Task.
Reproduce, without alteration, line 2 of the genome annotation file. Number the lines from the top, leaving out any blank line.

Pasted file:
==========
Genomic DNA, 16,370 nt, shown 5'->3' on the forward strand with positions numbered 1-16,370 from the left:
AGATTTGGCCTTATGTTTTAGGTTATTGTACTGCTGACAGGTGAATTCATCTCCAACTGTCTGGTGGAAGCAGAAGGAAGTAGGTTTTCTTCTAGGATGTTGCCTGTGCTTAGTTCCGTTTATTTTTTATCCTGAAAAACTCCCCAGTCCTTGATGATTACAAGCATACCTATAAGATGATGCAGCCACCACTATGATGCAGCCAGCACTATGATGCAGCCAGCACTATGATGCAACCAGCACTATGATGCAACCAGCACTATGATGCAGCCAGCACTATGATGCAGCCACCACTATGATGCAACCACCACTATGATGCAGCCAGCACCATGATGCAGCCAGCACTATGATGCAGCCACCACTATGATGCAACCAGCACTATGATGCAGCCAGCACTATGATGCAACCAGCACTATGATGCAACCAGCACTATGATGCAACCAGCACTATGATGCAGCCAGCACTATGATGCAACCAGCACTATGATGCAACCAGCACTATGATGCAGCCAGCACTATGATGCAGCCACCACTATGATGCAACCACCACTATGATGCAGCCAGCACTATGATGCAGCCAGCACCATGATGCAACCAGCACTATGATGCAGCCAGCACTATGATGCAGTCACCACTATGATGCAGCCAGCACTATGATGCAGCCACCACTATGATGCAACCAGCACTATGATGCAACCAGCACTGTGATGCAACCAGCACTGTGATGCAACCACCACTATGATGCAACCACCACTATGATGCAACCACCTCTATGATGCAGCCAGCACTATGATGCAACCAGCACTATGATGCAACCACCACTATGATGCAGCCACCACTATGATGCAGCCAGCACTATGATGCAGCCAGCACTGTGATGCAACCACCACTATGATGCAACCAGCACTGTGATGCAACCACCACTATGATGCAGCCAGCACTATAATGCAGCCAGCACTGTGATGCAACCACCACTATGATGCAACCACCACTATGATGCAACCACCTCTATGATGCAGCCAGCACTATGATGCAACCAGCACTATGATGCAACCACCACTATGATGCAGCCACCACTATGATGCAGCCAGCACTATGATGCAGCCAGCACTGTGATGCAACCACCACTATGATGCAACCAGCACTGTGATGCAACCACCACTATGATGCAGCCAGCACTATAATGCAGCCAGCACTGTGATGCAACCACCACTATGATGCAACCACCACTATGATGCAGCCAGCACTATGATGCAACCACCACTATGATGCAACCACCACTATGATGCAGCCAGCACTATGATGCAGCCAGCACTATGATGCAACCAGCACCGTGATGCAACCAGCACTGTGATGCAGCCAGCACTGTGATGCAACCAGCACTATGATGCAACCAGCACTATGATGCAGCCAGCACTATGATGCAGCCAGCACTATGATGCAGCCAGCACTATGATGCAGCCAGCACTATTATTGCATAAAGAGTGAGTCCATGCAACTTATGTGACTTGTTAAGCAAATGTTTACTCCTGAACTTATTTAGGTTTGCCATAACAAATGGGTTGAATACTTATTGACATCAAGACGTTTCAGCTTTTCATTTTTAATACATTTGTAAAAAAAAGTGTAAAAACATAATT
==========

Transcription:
AGATTTGGCCTTATGTTTTAGGTTATTGTACTGCTGACAGGTGAATTCATCTCCAACTGTCTGGTGGAAGCAGAAGGAAGTAGGTTTTCTTCTAGGATGTTGCCTGTGCTTAGTTCCGTTTATTTTTTATCCTGAAAAACTCCCCAGTCCTTGATGATTACAAGCATACCTATAAGATGATGCAGCCACCACTATGATGCAGCCAGCACTATGATGCAGCCAGCACTATGATGCAACCAGCACTATGATGCAACCAGCACTATGATGCAGCCAGCACTATGATGCAGCCACCACTATGATGCAACCACCACTATGATGCAGCCAGCACCATGATGCAGCCAGCACTATGATGCAGCCACCACTATGATGCAACCAGCACTATGATGCAGCCAGCACTATGATGCAACCAGCACTATGATGCAACCAGCACTATGATGCAACCAGCACTATGATGCAGCCAGCACTATGATGCAACCAGCACTATGATGCAACCAGCACTATGATGCAGCCAGCACTATGATGCAGCCACCACTATGATGCAACCACCACTATGATGCAGCCAGCACTATGATGCAGCCAGCACCATGATGCAACCAGCACTATGATGCAGCCAGCACTATGATGCAGTCACCACTATGATGCAGCCAGCACTATGATGCAGCCACCACTATGATGCAACCAGCACTATGATGCAACCAGCACTGTGATGCAACCAGCACTGTGATGCAACCACCACTATGATGCAACCACCACTATGATGCAACCACCTCTATGATGCAGCCAGCACTATGATGCAACCAGCACTATGATGCAACCACCACTATGATGCAGCCACCACTATGATGCAGCCAGCACTATGATGCAGCCAGCACTGTGATGCAACCACCACTATGATGCAACCAGCACTGTGATGCAACCACCACTATGATGCAGCCAGCACTATAATGCAGCCAGCACTGTGATGCAACCACCACTATGATGCAACCACCACTATGATGCAACCACCTCTATGATGCAGCCAGCACTATGATGCAACCAGCACTATGATGCAACCACCACTATGATGCAGCCACCACTATGATGCAGCCAGCACTATGATGCAGCCAGCACTGTGATGCAACCACCACTATGATGCAACCAGCACTGTGATGCAACCACCACTATGATGCAGCCAGCACTATAATGCAGCCAGCACTGTGATGCAACCACCACTATGATGCAACCACCACTATGATGCAGCCAGCACTATGATGCAACCACCACTATGATGCAACCACCACTATGATGCAGCCAGCACTATGATGCAGCCAGCACTATGATGCAACCAGCACCGTGATGCAACCAGCACTGTGATGCAGCCAGCACTGTGATGCAACCAGCACTATGATGCAACCAGCACTATGATGCAGCCAGCACTATGATGCAGCCAGCACTATGATGCAGCCAGCACTATGATGCAGCCAGCACTATTATTGCATAAAGAGTGAGTCCATGCAACTTATGTGACTTGTTAAGCAAATGTTTACTCCTGAACTTATTTAGGTTTGCCATAACAAATGGGTTGAATACTTATTGACATCAAGACGTTTCAGCTTTTCATTTTTAATACATTTGTAAAAAAAAGTGTAAAAACATAATT